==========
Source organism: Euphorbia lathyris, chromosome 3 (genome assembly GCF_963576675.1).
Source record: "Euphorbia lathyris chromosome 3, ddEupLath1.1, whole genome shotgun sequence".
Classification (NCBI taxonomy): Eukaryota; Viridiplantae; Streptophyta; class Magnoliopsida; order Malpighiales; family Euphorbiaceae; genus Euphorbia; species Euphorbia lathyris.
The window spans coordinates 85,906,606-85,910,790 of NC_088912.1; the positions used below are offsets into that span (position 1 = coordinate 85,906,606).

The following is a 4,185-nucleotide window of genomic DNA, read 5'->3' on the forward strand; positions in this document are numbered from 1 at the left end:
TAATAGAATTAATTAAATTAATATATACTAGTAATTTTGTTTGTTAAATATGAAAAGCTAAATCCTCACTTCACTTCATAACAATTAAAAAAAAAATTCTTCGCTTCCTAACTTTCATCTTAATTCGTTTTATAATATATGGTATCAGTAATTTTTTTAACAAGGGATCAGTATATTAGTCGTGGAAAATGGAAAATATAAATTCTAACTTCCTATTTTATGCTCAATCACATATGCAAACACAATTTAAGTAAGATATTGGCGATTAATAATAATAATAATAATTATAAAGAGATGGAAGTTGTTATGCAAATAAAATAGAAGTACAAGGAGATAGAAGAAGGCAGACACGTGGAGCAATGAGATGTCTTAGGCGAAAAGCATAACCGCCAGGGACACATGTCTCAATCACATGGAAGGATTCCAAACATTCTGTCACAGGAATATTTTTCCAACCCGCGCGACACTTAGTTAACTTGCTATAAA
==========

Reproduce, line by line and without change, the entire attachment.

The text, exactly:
Source organism: Euphorbia lathyris, chromosome 3 (genome assembly GCF_963576675.1).
Source record: "Euphorbia lathyris chromosome 3, ddEupLath1.1, whole genome shotgun sequence".
Classification (NCBI taxonomy): Eukaryota; Viridiplantae; Streptophyta; class Magnoliopsida; order Malpighiales; family Euphorbiaceae; genus Euphorbia; species Euphorbia lathyris.
The window spans coordinates 85,906,606-85,910,790 of NC_088912.1; the positions used below are offsets into that span (position 1 = coordinate 85,906,606).

The following is a 4,185-nucleotide window of genomic DNA, read 5'->3' on the forward strand; positions in this document are numbered from 1 at the left end:
TAATAGAATTAATTAAATTAATATATACTAGTAATTTTGTTTGTTAAATATGAAAAGCTAAATCCTCACTTCACTTCATAACAATTAAAAAAAAAATTCTTCGCTTCCTAACTTTCATCTTAATTCGTTTTATAATATATGGTATCAGTAATTTTTTTAACAAGGGATCAGTATATTAGTCGTGGAAAATGGAAAATATAAATTCTAACTTCCTATTTTATGCTCAATCACATATGCAAACACAATTTAAGTAAGATATTGGCGATTAATAATAATAATAATAATTATAAAGAGATGGAAGTTGTTATGCAAATAAAATAGAAGTACAAGGAGATAGAAGAAGGCAGACACGTGGAGCAATGAGATGTCTTAGGCGAAAAGCATAACCGCCAGGGACACATGTCTCAATCACATGGAAGGATTCCAAACATTCTGTCACAGGAATATTTTTCCAACCCGCGCGACACTTAGTTAACTTGCTATAAA